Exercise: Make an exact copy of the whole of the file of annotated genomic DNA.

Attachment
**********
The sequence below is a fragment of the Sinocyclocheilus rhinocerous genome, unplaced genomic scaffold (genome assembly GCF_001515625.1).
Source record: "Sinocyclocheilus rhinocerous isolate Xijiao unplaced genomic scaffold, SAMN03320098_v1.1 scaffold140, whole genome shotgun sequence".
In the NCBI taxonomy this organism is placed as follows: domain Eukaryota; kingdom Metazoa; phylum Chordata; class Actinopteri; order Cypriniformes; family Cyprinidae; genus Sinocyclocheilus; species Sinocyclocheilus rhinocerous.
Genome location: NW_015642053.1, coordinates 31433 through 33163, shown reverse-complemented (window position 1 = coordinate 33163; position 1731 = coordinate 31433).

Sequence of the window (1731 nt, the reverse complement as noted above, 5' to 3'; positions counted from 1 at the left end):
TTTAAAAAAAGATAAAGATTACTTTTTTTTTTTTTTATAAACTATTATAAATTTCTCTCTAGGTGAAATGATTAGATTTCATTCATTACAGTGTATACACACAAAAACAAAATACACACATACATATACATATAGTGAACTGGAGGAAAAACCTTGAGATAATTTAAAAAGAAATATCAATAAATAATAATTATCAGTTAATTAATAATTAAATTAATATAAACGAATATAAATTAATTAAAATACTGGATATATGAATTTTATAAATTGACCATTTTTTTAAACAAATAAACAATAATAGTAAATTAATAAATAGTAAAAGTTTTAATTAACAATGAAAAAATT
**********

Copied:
The sequence below is a fragment of the Sinocyclocheilus rhinocerous genome, unplaced genomic scaffold (genome assembly GCF_001515625.1).
Source record: "Sinocyclocheilus rhinocerous isolate Xijiao unplaced genomic scaffold, SAMN03320098_v1.1 scaffold140, whole genome shotgun sequence".
In the NCBI taxonomy this organism is placed as follows: domain Eukaryota; kingdom Metazoa; phylum Chordata; class Actinopteri; order Cypriniformes; family Cyprinidae; genus Sinocyclocheilus; species Sinocyclocheilus rhinocerous.
Genome location: NW_015642053.1, coordinates 31433 through 33163, shown reverse-complemented (window position 1 = coordinate 33163; position 1731 = coordinate 31433).

Sequence of the window (1731 nt, the reverse complement as noted above, 5' to 3'; positions counted from 1 at the left end):
TTTAAAAAAAGATAAAGATTACTTTTTTTTTTTTTTATAAACTATTATAAATTTCTCTCTAGGTGAAATGATTAGATTTCATTCATTACAGTGTATACACACAAAAACAAAATACACACATACATATACATATAGTGAACTGGAGGAAAAACCTTGAGATAATTTAAAAAGAAATATCAATAAATAATAATTATCAGTTAATTAATAATTAAATTAATATAAACGAATATAAATTAATTAAAATACTGGATATATGAATTTTATAAATTGACCATTTTTTTAAACAAATAAACAATAATAGTAAATTAATAAATAGTAAAAGTTTTAATTAACAATGAAAAAATT